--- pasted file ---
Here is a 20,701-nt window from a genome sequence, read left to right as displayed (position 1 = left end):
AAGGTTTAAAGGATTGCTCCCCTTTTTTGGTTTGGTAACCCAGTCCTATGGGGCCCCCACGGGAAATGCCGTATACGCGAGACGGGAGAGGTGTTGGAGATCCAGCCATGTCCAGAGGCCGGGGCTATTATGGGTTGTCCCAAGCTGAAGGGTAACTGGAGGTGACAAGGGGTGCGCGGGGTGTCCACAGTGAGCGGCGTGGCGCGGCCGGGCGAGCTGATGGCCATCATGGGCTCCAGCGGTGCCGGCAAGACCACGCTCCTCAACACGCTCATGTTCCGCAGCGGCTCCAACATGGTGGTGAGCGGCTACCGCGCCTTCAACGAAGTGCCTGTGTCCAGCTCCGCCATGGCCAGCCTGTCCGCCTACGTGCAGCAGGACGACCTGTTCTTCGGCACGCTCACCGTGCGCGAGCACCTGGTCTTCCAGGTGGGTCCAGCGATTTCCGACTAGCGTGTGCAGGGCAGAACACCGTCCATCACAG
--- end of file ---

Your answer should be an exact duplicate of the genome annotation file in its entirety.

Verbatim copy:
Here is a 20,701-nt window from a genome sequence, read left to right as displayed (position 1 = left end):
AAGGTTTAAAGGATTGCTCCCCTTTTTTGGTTTGGTAACCCAGTCCTATGGGGCCCCCACGGGAAATGCCGTATACGCGAGACGGGAGAGGTGTTGGAGATCCAGCCATGTCCAGAGGCCGGGGCTATTATGGGTTGTCCCAAGCTGAAGGGTAACTGGAGGTGACAAGGGGTGCGCGGGGTGTCCACAGTGAGCGGCGTGGCGCGGCCGGGCGAGCTGATGGCCATCATGGGCTCCAGCGGTGCCGGCAAGACCACGCTCCTCAACACGCTCATGTTCCGCAGCGGCTCCAACATGGTGGTGAGCGGCTACCGCGCCTTCAACGAAGTGCCTGTGTCCAGCTCCGCCATGGCCAGCCTGTCCGCCTACGTGCAGCAGGACGACCTGTTCTTCGGCACGCTCACCGTGCGCGAGCACCTGGTCTTCCAGGTGGGTCCAGCGATTTCCGACTAGCGTGTGCAGGGCAGAACACCGTCCATCACAG